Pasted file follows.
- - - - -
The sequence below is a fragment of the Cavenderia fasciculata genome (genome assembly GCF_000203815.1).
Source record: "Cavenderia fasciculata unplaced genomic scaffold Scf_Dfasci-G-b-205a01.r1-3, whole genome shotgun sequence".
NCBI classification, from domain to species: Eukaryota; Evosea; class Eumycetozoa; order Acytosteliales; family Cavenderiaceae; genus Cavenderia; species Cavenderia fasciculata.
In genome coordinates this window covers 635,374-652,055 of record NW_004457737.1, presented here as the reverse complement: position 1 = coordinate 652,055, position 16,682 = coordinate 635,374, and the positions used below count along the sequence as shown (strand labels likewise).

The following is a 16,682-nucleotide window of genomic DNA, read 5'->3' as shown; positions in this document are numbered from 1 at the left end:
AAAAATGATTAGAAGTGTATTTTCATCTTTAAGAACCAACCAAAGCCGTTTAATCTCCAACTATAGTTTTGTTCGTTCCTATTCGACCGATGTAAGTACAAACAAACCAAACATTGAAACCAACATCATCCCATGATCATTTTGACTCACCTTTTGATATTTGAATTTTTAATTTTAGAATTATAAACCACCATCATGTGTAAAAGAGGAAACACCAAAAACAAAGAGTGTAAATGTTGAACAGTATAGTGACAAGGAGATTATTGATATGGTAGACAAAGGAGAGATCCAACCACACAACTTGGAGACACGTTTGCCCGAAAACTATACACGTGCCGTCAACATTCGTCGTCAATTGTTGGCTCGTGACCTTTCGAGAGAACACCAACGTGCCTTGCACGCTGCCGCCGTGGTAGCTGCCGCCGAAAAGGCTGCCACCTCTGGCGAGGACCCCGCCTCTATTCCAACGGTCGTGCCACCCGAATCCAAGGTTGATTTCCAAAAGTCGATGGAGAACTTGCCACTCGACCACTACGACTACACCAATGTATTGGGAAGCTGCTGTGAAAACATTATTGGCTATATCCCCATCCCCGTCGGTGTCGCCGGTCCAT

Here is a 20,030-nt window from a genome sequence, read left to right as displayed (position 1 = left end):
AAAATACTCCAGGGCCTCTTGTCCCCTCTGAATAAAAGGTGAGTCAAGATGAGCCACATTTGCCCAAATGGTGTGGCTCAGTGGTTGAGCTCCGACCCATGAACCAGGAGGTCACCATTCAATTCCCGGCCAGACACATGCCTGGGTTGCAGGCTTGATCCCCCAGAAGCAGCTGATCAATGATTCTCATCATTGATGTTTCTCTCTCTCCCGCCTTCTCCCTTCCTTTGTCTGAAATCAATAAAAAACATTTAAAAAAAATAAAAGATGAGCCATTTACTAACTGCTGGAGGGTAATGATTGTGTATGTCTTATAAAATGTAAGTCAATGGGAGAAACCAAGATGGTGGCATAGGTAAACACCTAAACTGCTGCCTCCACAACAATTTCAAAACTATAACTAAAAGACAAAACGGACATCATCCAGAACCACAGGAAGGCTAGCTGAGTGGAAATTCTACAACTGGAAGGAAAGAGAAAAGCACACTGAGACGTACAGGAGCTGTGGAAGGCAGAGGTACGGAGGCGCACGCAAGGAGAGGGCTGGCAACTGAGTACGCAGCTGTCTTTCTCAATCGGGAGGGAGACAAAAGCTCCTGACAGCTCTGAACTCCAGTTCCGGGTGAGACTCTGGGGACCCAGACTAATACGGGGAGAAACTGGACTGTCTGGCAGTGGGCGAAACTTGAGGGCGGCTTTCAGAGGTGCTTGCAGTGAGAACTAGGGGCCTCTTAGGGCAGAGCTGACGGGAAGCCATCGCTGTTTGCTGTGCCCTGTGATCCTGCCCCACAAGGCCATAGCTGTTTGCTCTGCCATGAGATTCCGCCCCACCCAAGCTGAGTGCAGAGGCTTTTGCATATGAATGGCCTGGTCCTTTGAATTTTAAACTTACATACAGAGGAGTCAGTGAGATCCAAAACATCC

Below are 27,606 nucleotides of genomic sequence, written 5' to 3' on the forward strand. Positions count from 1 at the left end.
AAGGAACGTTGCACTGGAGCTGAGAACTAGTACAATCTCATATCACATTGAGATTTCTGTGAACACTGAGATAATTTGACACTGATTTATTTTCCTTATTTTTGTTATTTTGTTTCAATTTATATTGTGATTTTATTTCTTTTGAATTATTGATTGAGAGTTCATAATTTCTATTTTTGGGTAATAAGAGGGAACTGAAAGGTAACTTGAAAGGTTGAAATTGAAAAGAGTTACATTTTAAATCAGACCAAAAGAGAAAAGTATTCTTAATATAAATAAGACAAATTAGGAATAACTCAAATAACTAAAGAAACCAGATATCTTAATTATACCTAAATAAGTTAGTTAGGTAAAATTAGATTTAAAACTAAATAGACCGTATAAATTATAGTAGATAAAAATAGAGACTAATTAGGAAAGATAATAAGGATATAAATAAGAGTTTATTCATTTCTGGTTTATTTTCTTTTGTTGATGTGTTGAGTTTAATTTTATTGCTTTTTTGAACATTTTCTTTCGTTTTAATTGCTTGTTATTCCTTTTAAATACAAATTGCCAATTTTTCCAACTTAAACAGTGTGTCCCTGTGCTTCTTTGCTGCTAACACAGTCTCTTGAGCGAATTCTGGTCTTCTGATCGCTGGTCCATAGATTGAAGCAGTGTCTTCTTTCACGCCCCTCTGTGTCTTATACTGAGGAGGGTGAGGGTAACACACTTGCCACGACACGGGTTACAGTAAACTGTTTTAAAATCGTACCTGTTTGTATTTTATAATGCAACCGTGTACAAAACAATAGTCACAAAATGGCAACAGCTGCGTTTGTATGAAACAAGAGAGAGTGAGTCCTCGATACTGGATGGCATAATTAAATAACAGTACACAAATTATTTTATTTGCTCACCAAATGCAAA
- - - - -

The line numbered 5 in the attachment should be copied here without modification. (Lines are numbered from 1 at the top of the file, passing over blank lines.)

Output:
The following is a 16,682-nucleotide window of genomic DNA, read 5'->3' as shown; positions in this document are numbered from 1 at the left end: